Reform the Fillibuster to Fix our Broken Government

Our government is not working because of hyper partisan gridlock. When Newt Gingrich became the Republican party whip he discovered that the two party system is a zero sum game, and that one side can gain by using name calling, slander and demonization of their opponents. His GOPAC passed out a pamphlet to all of the Republican candidates in 1990 called “Language: A Key Mechanism of Control” teaching them to refer to any Republicans in glowing terms of freedom, hard work, and principles, while referring to their Democratic opponents in disreputable terms as self serving, unpatriotic, traitors. Before this, the two sides were civil to each other and would compromise to do what was best for the country. Over time the rhetoric and acrimony got worse so today compromise is a dirty word and any moderates willing to work with the Democrats  have been purged from the Republican party.

Today members of Congress spend one third of their time making the opposition look bad and most of the rest of the time pleasing contributors with precious little time spent on what is best for the nation. Republicans spent the last eight years perfecting the art of obstructionism culminating in denying President Obama his Constitutional right to nominate a Supreme Court Justice. Key to this obstructionism was the use of the filibuster which was used to block everything.

Democrats frustrated at the backlog of judges and other appointees, eliminated the use of the filibuster to block all nominations other than the Supreme Court. Now that the Republicans control all branches of government, some are eager to eliminate the use of the filibuster to block Supreme Court Nominees. George Will in his March 30th editorial about reforming the filibuster, said that “a significant minority should be able to extend debate in order to deepen deliberation.” He said that majoritarianism should be tempered by a reformed filibuster as a measure of opposition, but that it shouldn’t be used to block.

Republicans have become adept at “poison pill” amendments to must-pass legislation. For example there will probably be an amendment to block funding for Planned Parenthood in the continuing resolution to keep the government running. If Democrats object they will be accused of wanting to shut down the government. A better mechanism to give voice to the opposition, should allow and even encourage constructive compromise to do what is best for the country. The filibuster should be replaced with the Best of Three Options.

If there is strong opposition to a bill, three bills should be crafted, one from the Democrats, one from the Republicans and one that is centrist from independent sources. Then a preferential vote should be used to register first choices with two votes, second choices with one vote, and the least favored with no votes. The bill with the most votes would become law. This would eliminate “Poison Pills” and would encourage cooperation and compromise because each side would vie for the second place votes. Such a policy would restore civility to government and make it easier to create policy that best reflects the will of the people and what is best for the nation.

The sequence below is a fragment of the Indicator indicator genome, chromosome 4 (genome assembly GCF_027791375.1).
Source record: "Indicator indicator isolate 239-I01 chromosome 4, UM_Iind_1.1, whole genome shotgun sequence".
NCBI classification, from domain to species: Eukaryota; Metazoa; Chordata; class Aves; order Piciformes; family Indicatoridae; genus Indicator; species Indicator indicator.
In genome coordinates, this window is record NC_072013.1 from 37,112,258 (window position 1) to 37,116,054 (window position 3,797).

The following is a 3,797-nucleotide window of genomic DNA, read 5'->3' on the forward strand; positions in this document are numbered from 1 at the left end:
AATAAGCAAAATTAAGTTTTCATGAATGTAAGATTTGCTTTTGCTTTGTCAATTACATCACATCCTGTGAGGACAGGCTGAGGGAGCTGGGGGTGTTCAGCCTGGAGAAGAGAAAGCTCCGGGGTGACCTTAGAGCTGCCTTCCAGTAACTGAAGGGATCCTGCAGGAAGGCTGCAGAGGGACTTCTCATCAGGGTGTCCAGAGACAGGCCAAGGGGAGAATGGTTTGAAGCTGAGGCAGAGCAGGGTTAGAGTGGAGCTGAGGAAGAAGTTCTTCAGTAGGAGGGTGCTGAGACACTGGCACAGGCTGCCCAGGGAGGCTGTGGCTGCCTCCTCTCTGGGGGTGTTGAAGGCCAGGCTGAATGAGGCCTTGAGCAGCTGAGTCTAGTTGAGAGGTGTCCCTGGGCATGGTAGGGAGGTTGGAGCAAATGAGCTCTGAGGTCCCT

Only about 20% of the country associates with conservative Republicans and slightly more with liberal Democrats, but the remaining 60% are somewhere in the middle and are rarely represented, because centrists have become scarce. Although Republicans won the presidential election, they lost the popular vote, so that is hardly a mandate to govern from the far right. It should result in centrist policies that reflect the will of the majority. The two party system has resulted in moral dualism in which one side thinks they are always right and the other side is evil.

To make government work again and to restore civility to government it is critical to encourage cooperation and compromise, and then we realize that we are all Americans. It could start in the Senate as a substitute for the filibuster, but once the advantages are evident, it could spread to all voting. Instead of a single nominee that half the country thinks is terrible, why not let lawmakers choose the best of three nominees? Preferential voting or “instant runoff” voting would also allow voting for third party candidates to be viable without those becoming “spoiler votes’ that result in selecting the worst candidate.

About altruist1

I am a raging progressive and a writer. I received Bachelors degrees in Mechanical Engineering and Industrial Arts with a Secondary teaching certificate and a minor in Physics. I taught for about ten years, then did various jobs including welding,fabrication and traffic engineering, and am now retired. I am interested in science, energy, the environment, and architecture.
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